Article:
No wonder women were gathered at the shipping counter of New York's Hilton Hotel last week; every attendee had the chance to leave BlogHer with multiple shopping bags of swag offered by desperate brands vying to get her attention. Yep, even I left with a big burlap bag full of Playdoh, alarm clocks, coffee cups, and coupons—and that's after I sorted through and recycled what I didn't want. (They took the Playdoh at airport security, FYI.)
Why the hysteria? Because women, represented by the 2400 BlogHer attendees, are the new social customers: women now have both the power and the tools to make or break a product or service. Even when I briefly worked on Madison Avenue during the Mad Men era, male executives knew women had the household power. Now, with careers and communications tools, we girls have power outside the home as well—a major conference sponsor was Chevy Volt. Yes, a car. Women also do most of the car buying.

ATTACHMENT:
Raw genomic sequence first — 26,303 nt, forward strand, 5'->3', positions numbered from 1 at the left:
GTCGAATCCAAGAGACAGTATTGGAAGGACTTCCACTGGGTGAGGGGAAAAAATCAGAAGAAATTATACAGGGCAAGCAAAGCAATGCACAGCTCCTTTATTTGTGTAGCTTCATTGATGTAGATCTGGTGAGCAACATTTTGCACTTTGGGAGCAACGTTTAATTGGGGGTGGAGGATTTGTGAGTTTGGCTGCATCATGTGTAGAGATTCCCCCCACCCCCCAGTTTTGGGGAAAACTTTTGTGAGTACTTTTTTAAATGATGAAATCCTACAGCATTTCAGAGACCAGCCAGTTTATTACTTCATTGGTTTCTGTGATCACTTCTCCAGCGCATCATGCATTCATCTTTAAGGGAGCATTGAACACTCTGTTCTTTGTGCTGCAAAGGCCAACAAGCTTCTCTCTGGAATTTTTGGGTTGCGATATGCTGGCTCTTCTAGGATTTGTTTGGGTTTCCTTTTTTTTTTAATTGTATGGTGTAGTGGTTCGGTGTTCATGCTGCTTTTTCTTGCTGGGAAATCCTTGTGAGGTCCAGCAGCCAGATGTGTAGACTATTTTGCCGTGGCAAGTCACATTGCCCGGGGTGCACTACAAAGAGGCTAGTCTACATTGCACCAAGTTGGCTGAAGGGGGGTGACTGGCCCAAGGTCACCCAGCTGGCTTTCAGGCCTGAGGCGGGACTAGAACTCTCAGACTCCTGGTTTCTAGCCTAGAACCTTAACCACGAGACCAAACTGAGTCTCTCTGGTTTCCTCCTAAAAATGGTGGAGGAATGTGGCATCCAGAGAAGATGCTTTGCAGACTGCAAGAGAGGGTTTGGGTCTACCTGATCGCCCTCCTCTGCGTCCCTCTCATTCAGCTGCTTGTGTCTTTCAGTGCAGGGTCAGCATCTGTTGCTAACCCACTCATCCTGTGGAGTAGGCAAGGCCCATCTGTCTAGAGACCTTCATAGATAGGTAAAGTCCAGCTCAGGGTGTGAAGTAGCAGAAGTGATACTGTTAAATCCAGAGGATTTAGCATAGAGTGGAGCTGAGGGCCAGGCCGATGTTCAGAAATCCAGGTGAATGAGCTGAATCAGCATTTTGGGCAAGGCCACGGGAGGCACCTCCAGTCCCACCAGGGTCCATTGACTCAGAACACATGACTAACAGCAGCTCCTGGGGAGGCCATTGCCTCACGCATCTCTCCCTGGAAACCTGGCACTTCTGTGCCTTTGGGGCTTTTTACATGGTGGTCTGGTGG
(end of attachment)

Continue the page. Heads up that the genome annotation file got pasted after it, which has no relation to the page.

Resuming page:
According to BlogHer co-founder and woman entrepreneur Lisa Stone, Blogher reaches 21 million women every month through it's 2500 blogs. And the female consumer, controlling 83% of the household budget, is a powerful messenger. BlogHer's audience is young, educated and affluent, reflecting the statistics of women on the Web. Half of the people online are women, 96% of women online read blogs every day, and 83% also use social networks. For women with special needs, there are even message boards. Women share. (Disclosure: I am on the Advisory Board of EmpowHer, the top women's health site. It's two major principles have always been "ask" and "share.") Women online, Lisa Stone told the BlogHer audience, trust social media sources more than traditional media, perhaps because they are looking for places they can talk about issues. In 2008, the election beat sex as a topic of interest. Women want to engage, to use that overworked word—with candidates, with brands, with each other.
This new customer cannot be just a data point. She wants a personal relationship with the products she uses. She wants to know what is in them, and if anything could be toxic for her family. She wants to be treated with respect, not stereotyped. She's not easily fooled, nor easily impressed. More important, she spreads the word, for good or ill. Forty years later, the "women's movement" has brought you a customer than will wrestle your CRM tools to the ground if you try to use them for marketing and not for a better customer experience for her.